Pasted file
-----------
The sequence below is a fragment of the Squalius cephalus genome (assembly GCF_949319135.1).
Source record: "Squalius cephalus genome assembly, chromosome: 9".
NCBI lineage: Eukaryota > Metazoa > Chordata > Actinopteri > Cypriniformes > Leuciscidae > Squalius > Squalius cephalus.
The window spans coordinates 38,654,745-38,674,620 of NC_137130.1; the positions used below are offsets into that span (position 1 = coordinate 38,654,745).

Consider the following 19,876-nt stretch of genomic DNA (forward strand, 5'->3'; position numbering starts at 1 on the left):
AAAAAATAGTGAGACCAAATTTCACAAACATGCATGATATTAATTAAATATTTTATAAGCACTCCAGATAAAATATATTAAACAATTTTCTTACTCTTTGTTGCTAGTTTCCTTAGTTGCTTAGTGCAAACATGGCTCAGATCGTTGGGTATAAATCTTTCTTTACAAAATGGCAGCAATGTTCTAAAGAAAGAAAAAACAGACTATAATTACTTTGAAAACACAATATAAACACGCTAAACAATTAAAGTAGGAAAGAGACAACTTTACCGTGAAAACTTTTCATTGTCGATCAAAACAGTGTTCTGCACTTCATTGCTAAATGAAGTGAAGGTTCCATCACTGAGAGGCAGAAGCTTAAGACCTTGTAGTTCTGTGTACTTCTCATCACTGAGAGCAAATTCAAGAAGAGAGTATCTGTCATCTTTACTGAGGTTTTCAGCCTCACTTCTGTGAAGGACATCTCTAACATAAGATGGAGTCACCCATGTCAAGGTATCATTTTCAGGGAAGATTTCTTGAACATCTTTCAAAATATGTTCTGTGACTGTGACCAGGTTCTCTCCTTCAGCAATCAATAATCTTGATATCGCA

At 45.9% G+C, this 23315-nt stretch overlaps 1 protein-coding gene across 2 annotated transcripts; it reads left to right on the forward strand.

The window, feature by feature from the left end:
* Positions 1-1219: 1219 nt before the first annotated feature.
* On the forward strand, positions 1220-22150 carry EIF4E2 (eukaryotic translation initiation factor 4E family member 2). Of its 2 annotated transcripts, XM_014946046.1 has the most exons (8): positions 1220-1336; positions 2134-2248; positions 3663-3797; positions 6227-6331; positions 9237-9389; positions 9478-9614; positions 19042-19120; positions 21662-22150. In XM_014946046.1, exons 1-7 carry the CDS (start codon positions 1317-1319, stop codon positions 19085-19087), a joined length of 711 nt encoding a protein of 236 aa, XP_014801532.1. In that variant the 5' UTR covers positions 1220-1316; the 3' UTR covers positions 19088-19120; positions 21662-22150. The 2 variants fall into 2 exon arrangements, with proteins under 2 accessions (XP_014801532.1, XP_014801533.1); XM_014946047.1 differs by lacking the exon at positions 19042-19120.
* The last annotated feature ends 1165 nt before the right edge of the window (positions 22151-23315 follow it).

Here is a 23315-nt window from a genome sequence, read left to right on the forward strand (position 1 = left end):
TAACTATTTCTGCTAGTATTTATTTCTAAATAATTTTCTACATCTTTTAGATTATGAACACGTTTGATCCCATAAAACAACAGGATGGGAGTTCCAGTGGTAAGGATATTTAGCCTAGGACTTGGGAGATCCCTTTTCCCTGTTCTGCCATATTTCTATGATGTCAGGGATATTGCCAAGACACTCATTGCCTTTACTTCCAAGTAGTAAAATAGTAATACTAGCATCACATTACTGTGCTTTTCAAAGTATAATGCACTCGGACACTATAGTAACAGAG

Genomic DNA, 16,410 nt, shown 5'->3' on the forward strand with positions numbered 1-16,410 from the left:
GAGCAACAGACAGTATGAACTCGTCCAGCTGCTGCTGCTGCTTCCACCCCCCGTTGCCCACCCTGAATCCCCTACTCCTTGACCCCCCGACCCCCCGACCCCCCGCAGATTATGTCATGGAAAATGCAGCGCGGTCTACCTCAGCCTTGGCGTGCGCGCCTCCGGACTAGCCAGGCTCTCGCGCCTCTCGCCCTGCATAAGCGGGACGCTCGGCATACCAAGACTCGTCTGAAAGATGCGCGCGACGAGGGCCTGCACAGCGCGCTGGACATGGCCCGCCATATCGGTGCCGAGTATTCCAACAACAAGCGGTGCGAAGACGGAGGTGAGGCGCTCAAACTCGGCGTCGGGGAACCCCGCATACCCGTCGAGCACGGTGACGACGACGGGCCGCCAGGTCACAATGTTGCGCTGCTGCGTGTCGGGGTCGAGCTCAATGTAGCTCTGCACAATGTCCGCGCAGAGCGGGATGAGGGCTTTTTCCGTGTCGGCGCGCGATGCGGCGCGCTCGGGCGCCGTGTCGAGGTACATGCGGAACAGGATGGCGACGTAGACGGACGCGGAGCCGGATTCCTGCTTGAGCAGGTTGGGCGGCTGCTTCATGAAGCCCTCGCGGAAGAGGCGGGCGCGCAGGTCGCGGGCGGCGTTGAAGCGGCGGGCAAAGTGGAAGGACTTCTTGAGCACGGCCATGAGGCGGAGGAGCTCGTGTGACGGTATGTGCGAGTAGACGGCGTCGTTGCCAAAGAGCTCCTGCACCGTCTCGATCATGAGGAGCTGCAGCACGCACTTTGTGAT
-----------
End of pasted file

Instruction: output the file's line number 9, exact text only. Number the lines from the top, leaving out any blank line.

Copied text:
* Positions 1-1219: 1219 nt before the first annotated feature.